Is COVID-19 preparedness among health workers enough? See what study says

By Amirtha P S, Desk Reporter
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A new study published in the ‘PLOS ONE Journal’ has revealed that while overall preparedness for and awareness of the COVID-19 pandemic was considered acceptable during the first wave, significant differences in these levels were seen across worker groups and countries.

Among healthcare workers, awareness and preparedness regarding COVID-19 played a key role in reducing the risk of transmission at hospitals and keeping them safe. Understanding the extent to which healthcare workers are aware and prepared is needed to inform policies for both the ongoing pandemic and potential future outbreaks of other diseases.

The study was carried out by researchers from Nagasaki University, Pham Ngoc Thach University of Medicine, Islamic University of Gaza, Vietnam National University, the London School of Hygiene & Tropical Medicine (LSHTM), and other international partners, and was funded in part by the School of Tropical Medicine and Global Health, Nagasaki University.

In order to offer insights, the team conducted a survey of healthcare workers from 371 hospitals in 57 different countries, receiving a total of 17,302 responses between February and May of 2020, during the first wave of the COVID-19 pandemic. The survey included questions to evaluate COVID-19 awareness and preparedness, adapted from several COVID-19 preparedness checklists developed early on in the pandemic.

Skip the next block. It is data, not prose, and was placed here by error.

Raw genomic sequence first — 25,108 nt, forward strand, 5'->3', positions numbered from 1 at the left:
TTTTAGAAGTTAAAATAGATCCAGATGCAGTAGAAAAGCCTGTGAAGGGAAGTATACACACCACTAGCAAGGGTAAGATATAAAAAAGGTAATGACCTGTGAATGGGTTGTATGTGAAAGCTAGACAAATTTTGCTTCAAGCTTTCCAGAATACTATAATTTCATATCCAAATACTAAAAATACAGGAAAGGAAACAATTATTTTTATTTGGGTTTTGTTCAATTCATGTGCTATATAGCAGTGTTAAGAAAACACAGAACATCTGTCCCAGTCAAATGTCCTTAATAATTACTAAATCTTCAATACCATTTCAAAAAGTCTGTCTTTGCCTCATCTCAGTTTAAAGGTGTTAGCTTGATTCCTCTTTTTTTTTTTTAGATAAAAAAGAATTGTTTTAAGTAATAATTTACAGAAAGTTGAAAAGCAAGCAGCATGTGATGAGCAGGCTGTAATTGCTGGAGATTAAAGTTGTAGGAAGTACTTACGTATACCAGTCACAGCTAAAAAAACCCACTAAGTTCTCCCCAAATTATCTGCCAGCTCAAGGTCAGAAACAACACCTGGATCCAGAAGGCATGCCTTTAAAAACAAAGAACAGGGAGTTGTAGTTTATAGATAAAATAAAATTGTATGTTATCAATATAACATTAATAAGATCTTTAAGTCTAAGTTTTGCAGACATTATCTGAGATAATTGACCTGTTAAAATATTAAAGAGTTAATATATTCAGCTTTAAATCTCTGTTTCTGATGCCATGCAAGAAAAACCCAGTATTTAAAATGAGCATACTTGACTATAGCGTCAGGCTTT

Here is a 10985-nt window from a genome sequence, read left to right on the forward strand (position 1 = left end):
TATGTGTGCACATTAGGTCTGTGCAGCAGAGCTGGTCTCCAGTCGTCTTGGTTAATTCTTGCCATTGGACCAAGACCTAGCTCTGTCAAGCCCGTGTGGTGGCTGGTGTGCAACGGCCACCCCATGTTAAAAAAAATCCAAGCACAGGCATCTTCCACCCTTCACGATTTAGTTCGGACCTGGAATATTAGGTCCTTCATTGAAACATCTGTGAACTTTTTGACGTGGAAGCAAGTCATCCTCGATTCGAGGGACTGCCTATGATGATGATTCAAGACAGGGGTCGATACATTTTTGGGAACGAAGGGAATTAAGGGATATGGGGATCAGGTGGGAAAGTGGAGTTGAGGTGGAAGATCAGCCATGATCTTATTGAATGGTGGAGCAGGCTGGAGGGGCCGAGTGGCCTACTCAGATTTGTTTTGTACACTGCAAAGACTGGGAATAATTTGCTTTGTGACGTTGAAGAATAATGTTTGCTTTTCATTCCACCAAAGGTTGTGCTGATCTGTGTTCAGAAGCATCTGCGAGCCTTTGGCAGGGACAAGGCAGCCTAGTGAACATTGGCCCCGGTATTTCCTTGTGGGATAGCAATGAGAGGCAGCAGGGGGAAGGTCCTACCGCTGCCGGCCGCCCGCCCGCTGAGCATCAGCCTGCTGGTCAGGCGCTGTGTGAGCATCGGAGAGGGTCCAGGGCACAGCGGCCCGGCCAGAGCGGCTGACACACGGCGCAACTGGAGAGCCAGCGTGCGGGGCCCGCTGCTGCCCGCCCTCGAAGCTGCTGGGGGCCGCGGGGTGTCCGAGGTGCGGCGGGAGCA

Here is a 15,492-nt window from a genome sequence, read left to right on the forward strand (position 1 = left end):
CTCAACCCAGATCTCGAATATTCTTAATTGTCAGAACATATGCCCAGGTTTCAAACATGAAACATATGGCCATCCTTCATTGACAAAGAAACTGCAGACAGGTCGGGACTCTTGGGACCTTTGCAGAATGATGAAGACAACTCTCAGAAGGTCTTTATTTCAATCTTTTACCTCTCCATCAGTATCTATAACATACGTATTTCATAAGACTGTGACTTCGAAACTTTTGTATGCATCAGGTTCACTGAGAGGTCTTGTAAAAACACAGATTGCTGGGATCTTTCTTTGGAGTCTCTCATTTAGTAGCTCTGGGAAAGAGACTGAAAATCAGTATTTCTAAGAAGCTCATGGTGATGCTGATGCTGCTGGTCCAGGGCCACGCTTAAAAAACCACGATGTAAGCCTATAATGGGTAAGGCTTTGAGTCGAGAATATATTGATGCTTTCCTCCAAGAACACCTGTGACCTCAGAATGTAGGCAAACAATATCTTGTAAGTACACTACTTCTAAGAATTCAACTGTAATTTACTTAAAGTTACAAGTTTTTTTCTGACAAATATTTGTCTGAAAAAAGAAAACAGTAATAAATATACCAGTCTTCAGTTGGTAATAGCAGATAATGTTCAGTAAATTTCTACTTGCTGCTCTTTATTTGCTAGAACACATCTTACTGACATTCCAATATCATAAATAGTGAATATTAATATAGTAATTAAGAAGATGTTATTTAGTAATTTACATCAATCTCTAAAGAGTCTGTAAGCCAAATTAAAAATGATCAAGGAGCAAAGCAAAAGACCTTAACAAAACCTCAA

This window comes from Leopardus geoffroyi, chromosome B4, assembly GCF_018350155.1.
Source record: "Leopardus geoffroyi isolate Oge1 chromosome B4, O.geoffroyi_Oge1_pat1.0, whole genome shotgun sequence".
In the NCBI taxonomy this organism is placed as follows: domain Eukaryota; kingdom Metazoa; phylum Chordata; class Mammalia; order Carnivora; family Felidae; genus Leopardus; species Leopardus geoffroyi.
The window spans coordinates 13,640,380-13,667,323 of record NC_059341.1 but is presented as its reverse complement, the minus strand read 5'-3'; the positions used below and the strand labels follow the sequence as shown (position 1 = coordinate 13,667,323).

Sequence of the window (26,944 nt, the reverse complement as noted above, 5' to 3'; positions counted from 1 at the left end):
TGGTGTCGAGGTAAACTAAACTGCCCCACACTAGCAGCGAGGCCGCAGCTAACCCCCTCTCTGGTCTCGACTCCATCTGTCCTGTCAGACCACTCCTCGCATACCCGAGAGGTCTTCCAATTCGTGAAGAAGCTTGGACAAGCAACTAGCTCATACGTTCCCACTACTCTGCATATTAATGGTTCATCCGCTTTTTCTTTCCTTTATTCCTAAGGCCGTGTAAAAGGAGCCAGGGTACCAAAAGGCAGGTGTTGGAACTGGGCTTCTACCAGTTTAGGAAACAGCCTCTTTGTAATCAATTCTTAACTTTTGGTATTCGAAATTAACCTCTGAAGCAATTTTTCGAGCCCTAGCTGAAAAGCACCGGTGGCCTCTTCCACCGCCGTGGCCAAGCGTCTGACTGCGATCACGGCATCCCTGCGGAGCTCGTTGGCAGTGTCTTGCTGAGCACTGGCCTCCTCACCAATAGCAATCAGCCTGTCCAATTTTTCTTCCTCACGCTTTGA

Statistical analysis of the survey responses found that the median COVID-19 preparedness score was 11 out of a maximum score of 15, and the median COVID-19 awareness score was 29.6 out of 40. The researchers considered these levels to be acceptable.

However, both scores were significantly higher among workers with previous outbreak experience or who received training for the COVID-19 outbreak. Preparedness scores were also higher for male participants and nurses than for women and doctors.

The authors noted that “female healthcare workers, however, had lower preparedness and awareness scores than their male counterparts, which may have translated into the higher burden of SARS-COV-2 infection.”

In addition, preparedness varied according to national wealth and sociodemographic characteristics. For instance, countries in East Asia and the Pacific had significantly higher preparedness scores than countries in sub-Saharan Africa, the Middle East, and Latin America.

The findings of the study suggested the need for training opportunities that are more equitable across genders. The researchers also called for better knowledge sharing between countries to learn from prior outbreaks. Future research could examine how awareness and preparedness among healthcare workers have evolved throughout the pandemic.

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